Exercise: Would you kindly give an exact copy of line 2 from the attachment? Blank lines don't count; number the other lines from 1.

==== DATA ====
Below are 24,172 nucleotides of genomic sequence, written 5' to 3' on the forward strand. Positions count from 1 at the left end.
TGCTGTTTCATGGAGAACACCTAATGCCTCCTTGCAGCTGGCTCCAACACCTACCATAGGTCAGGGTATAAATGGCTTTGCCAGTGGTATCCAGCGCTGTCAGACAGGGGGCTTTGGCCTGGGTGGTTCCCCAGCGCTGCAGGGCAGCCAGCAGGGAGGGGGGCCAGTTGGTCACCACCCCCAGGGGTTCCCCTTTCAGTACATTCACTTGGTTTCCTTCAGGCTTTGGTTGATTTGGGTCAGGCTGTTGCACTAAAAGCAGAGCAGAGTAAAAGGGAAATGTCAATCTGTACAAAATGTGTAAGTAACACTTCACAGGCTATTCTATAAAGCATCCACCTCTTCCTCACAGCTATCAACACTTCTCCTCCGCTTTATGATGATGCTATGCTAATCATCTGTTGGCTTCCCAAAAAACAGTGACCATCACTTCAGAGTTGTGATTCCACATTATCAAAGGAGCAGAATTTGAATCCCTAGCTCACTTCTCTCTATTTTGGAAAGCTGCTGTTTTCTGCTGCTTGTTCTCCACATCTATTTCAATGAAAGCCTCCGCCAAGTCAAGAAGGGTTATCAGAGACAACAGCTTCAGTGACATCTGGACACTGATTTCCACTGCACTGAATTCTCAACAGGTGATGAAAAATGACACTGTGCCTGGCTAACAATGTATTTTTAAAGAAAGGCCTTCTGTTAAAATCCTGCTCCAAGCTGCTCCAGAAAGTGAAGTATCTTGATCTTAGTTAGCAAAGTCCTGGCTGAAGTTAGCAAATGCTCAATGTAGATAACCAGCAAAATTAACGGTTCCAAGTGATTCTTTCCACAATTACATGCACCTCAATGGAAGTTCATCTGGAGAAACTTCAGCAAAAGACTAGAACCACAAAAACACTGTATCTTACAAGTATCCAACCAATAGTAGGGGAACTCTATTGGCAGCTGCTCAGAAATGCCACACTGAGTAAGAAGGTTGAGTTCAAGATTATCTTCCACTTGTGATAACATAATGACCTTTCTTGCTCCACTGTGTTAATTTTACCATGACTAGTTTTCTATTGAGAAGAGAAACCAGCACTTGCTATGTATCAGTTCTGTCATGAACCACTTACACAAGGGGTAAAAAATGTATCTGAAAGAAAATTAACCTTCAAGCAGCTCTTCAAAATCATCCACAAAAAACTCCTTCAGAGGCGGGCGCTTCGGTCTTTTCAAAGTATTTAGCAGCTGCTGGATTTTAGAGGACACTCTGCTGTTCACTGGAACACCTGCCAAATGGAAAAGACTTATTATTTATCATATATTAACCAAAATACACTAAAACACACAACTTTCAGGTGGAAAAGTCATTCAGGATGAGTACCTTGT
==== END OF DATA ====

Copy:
TGCTGTTTCATGGAGAACACCTAATGCCTCCTTGCAGCTGGCTCCAACACCTACCATAGGTCAGGGTATAAATGGCTTTGCCAGTGGTATCCAGCGCTGTCAGACAGGGGGCTTTGGCCTGGGTGGTTCCCCAGCGCTGCAGGGCAGCCAGCAGGGAGGGGGGCCAGTTGGTCACCACCCCCAGGGGTTCCCCTTTCAGTACATTCACTTGGTTTCCTTCAGGCTTTGGTTGATTTGGGTCAGGCTGTTGCACTAAAAGCAGAGCAGAGTAAAAGGGAAATGTCAATCTGTACAAAATGTGTAAGTAACACTTCACAGGCTATTCTATAAAGCATCCACCTCTTCCTCACAGCTATCAACACTTCTCCTCCGCTTTATGATGATGCTATGCTAATCATCTGTTGGCTTCCCAAAAAACAGTGACCATCACTTCAGAGTTGTGATTCCACATTATCAAAGGAGCAGAATTTGAATCCCTAGCTCACTTCTCTCTATTTTGGAAAGCTGCTGTTTTCTGCTGCTTGTTCTCCACATCTATTTCAATGAAAGCCTCCGCCAAGTCAAGAAGGGTTATCAGAGACAACAGCTTCAGTGACATCTGGACACTGATTTCCACTGCACTGAATTCTCAACAGGTGATGAAAAATGACACTGTGCCTGGCTAACAATGTATTTTTAAAGAAAGGCCTTCTGTTAAAATCCTGCTCCAAGCTGCTCCAGAAAGTGAAGTATCTTGATCTTAGTTAGCAAAGTCCTGGCTGAAGTTAGCAAATGCTCAATGTAGATAACCAGCAAAATTAACGGTTCCAAGTGATTCTTTCCACAATTACATGCACCTCAATGGAAGTTCATCTGGAGAAACTTCAGCAAAAGACTAGAACCACAAAAACACTGTATCTTACAAGTATCCAACCAATAGTAGGGGAACTCTATTGGCAGCTGCTCAGAAATGCCACACTGAGTAAGAAGGTTGAGTTCAAGATTATCTTCCACTTGTGATAACATAATGACCTTTCTTGCTCCACTGTGTTAATTTTACCATGACTAGTTTTCTATTGAGAAGAGAAACCAGCACTTGCTATGTATCAGTTCTGTCATGAACCACTTACACAAGGGGTAAAAAATGTATCTGAAAGAAAATTAACCTTCAAGCAGCTCTTCAAAATCATCCACAAAAAACTCCTTCAGAGGCGGGCGCTTCGGTCTTTTCAAAGTATTTAGCAGCTGCTGGATTTTAGAGGACACTCTGCTGTTCACTGGAACACCTGCCAAATGGAAAAGACTTATTATTTATCATATATTAACCAAAATACACTAAAACACACAACTTTCAGGTGGAAAAGTCATTCAGGATGAGTACCTTGT